The moment either of these are discovered they ought to be dislodged, as no dog can remain in condition, and do his work, whilst he is infected by them. To the practised and experienced eye of the vigilant and attentive sportsman, the altered appearance of the dog's coat soon discloses the presence of the enemy, if it has not been discovered in any other way. A good dose of castor oil, upon an empty stomach, will sometimes dislodge and remove them. Two large tablespoonfuls, in a basin of warm milk, I have known to have the desired effect,— the dog, of course, kept fasting for a few hours subsequently. If this does not succeed, then powdered glass or tin-filings may be tried, as much as will lie upon a sixpence, rolled up in lard or butter. Should these fail, then 1 can recommend a more potent remedy, which has never disappointed me; and that is spirits of turpentine. Two teaspoonfuls of this, on an empty stomach, will kill and remove worms of any kind. This may be given in a small bladder— a roebuck's, for instance. The quantity is introduced into the bladder; and this being fastened, and then well oiled, is easily slipped down a dog's throat, one person keeping the dog's mouth well open, with the tongue out, the other administering the remedy. If no vehicle in the shape of a bladder of any kind can be found, then give the turpentine in some oil of olives. The dog ought to be kept fasting for ten or twelve hours: after this let him have some broth. Two days subsequently, there will be no harm in giving some castor oil and syrup of buckthorn.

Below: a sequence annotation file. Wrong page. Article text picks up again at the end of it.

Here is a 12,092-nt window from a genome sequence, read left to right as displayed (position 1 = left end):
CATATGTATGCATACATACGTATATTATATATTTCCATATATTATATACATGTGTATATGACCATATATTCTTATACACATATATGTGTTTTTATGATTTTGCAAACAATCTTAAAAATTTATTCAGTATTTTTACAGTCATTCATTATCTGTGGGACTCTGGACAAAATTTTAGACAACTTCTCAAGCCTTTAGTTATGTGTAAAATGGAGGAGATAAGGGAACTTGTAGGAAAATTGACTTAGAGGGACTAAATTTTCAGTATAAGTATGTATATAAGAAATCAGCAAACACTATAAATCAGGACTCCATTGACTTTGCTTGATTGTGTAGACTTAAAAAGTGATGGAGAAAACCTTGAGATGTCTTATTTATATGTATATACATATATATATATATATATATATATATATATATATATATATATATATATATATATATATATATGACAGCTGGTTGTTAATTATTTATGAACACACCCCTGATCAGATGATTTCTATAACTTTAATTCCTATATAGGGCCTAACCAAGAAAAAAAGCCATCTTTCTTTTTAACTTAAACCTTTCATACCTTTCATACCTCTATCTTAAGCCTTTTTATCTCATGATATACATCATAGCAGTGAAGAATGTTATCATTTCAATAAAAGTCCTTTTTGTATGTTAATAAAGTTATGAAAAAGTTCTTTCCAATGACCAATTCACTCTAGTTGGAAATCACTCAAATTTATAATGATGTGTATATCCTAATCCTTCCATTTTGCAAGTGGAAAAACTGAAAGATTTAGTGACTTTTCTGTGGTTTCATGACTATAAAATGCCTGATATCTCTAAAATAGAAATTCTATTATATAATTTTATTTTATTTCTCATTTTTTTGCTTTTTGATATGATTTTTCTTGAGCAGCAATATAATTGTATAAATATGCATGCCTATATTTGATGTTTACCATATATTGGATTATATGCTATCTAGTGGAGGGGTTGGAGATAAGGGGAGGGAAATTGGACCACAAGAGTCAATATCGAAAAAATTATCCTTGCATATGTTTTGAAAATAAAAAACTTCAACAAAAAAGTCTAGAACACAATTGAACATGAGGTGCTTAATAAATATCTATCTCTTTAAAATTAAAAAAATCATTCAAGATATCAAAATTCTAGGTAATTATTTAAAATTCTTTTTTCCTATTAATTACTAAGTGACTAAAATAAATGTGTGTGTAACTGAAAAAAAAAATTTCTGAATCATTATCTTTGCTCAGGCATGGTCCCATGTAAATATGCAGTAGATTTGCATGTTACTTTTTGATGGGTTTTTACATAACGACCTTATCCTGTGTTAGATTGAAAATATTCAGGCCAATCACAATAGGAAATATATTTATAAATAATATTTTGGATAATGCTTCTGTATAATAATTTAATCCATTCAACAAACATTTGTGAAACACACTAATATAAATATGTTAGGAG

FOOD FOR DOGS.—THE METHOD OF PREPARING IT.

The food generally used for hounds is oatmeal or barleymeal, with horseflesh. The former is preferable, being of a less heating quality, and cheaper. They require preparing in a different manner. Oatmeal requires boiling; barley meal scalding. If the former be made with care, and in the proper manner, there will be a great saving in meal, and the food will be more nutritious than if it were made carelessly and in haste; and as the manner in which it has been prepared can easily be detected by the master's eye, I will state how the porridge ought to be made, and the appearance which it ought to exhibit when properly manufactured, together with certain infallible indications when it has been carelessly made. These particulars, trifling as they may appear, will interest those who take a pleasure in looking after their dogs themselves.